When Carlos Rodarte left his life sciences consulting job, he wanted to help fix the American healthcare system by making use of mobile platforms and devices. Three years later, he’s on his way. Rodarte joined PatientsLikeMe in late 2010, working to build an online patient community where patients share their health data, meet other patients like them, and learn about their diseases.
Rodarte will join Stephanie Shine, Karandeep Singh, and others to discuss the potential of Google Glass in healthcare at Pri-Med’s East Conference this September. We chatted with him about PatientsLikeMe, and how the company hopes to change the healthcare system.
What is PatientsLikeMe?
PatientsLikeMe is a patient network and a real-time research platform that advances medicine. Through the network, patients connect with others who have the same disease or condition. They can track and share their own experiences. In the process, they generate data about the real-world nature of disease that helps researchers, pharmaceutical companies, regulators, providers, and nonprofits develop more effective products, services and care.
Through health profiles, members monitor how they’re doing between doctor or hospital visits, document the severity of their symptoms, identify triggers, note how they are responding to new treatments, and track side effects. They learn from the aggregated data of others with the same experiences and see, often for the first time, just how they’re really doing in comparison. They also get and give support from others that will help them live better day-to-day.
What do doctors need to know about PatientsLikeMe?
PatientsLikeMe doesn’t provide medical advice – it enables peer-to-peer connectivity. The website is a place where patients come to learn about their condition from others like them. By virtue of connecting with others who may share similar experiences, patients get the support they need to better manage their condition and live better day to day.
PatientsLikeMe has published research showing that patients who use the site become better at self-management. This self management often occurs outside of the traditional clinical encounter, but PatientsLikeMe also provides validated tools to help patients record changes in their symptoms and condition over time.
How is PatientsLikeMe revolutionizing patient care?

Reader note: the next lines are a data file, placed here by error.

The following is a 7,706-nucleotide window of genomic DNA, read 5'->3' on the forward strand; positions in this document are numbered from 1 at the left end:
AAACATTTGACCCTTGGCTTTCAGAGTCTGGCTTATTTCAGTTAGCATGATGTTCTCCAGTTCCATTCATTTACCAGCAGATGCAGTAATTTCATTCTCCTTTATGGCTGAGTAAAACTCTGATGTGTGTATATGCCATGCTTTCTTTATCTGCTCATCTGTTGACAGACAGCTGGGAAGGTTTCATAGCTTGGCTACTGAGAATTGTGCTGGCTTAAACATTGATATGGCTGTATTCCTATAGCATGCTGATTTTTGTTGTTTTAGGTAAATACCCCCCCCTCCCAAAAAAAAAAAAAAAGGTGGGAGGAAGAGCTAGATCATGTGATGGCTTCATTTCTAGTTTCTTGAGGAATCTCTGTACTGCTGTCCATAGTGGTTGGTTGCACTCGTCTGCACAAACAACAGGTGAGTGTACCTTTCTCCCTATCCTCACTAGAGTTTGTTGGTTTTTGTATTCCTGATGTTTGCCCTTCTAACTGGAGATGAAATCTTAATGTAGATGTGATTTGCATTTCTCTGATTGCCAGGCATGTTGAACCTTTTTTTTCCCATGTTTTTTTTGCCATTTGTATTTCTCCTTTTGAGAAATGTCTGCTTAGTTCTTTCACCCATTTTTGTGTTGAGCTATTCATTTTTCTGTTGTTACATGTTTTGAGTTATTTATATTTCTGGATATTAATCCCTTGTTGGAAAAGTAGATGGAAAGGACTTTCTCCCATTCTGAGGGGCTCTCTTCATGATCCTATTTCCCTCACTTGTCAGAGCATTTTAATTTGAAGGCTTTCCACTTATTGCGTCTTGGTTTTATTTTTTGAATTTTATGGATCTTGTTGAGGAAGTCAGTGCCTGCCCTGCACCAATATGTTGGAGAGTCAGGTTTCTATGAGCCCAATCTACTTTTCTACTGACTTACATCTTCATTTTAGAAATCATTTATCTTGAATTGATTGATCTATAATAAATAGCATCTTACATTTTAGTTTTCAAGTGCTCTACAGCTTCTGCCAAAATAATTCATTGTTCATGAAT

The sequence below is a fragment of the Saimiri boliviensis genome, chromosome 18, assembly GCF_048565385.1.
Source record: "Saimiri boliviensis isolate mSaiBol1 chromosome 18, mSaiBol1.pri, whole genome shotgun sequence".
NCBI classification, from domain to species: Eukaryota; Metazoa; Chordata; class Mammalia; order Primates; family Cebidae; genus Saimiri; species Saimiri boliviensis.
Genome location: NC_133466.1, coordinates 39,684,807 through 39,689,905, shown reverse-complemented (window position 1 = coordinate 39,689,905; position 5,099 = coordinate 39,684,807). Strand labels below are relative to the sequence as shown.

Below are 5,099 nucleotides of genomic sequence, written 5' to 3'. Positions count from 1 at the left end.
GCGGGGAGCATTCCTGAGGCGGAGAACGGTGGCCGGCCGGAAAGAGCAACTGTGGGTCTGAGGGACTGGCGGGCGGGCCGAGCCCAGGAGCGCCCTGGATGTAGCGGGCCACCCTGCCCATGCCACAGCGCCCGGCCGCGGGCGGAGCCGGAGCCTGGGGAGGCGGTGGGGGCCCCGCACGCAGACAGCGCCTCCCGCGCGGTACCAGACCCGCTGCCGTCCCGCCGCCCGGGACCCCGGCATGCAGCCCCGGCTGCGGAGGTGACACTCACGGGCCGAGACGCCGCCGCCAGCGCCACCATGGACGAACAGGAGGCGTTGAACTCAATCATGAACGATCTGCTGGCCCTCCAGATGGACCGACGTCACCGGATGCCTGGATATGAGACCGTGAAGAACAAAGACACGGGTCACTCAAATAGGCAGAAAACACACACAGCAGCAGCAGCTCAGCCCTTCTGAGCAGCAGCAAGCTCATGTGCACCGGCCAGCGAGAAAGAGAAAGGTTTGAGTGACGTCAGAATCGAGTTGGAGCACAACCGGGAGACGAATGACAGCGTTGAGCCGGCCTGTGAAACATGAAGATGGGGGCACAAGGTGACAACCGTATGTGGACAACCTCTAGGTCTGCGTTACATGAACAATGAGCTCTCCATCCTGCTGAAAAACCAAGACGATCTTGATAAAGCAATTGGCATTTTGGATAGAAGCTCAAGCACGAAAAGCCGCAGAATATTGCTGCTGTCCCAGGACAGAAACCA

Our patient focus is helping to drive a new era of health care in which people can benefit in real time from the information they share, and contribute to a new way of measuring health. In our “learning health system,” members share their real-world experiences; as a for-profit company founded on a philosophy of “openness,” we aggregate patient-reported data, analyze them and share the results with health care and life science companies to accelerate research and develop more effective treatments.
What do you plan to talk about at Pri-Med East in September? How does PatientsLikeMe tie into Google Glass in the healthcare space?
All too often, when novel technologies are introduced, the patient perspective is rarely included. Even when there is a desire to include it, there typically isn’t an efficient process that helps us learn alongside patients. PatientsLikeMe gathers the patient perspective when the impact of novel technologies like Google Glass are made available.
On the panel itself, I plan to discuss the important role that patients play in the adoption of novel technologies like Google Glass. For example: ensuring that patients understand the role of such technology, how it will be utilized, issues around data privacy and consent, and the value it has to society as a whole. I’ll also talk about barriers to adoption more broadly, the startups involved in Google Glass efforts, the investment thesis and my own personal experiences in using Google Glass through the Explorers Program.
Join Carlos Rodarte; Stephanie Shine, RN; Dr. Jennifer Joe; Dr. Karandeep Singh; Don Schwartz; and Dr. Tristan Gorrindo at Pri-Med’s East Conference for a panel on the power of Google Glass in Healthcare, September 13th at noon. Register here under “Ticketed Events, Saturday”.
Jenni Whalen is the Executive Assistant of Editorial at Upworthy. She was previously MedTech Boston’s Managing Editor and has an MS in Journalism from Boston University, as well as a BA in Psychology from Bucknell University. Whalen has written for Greatist, Boston magazine, AZ Central Healthy Living and the New England Journal of Medicine, among other places. She has also worked as a conference planner, ghost writer, researcher and content developer.
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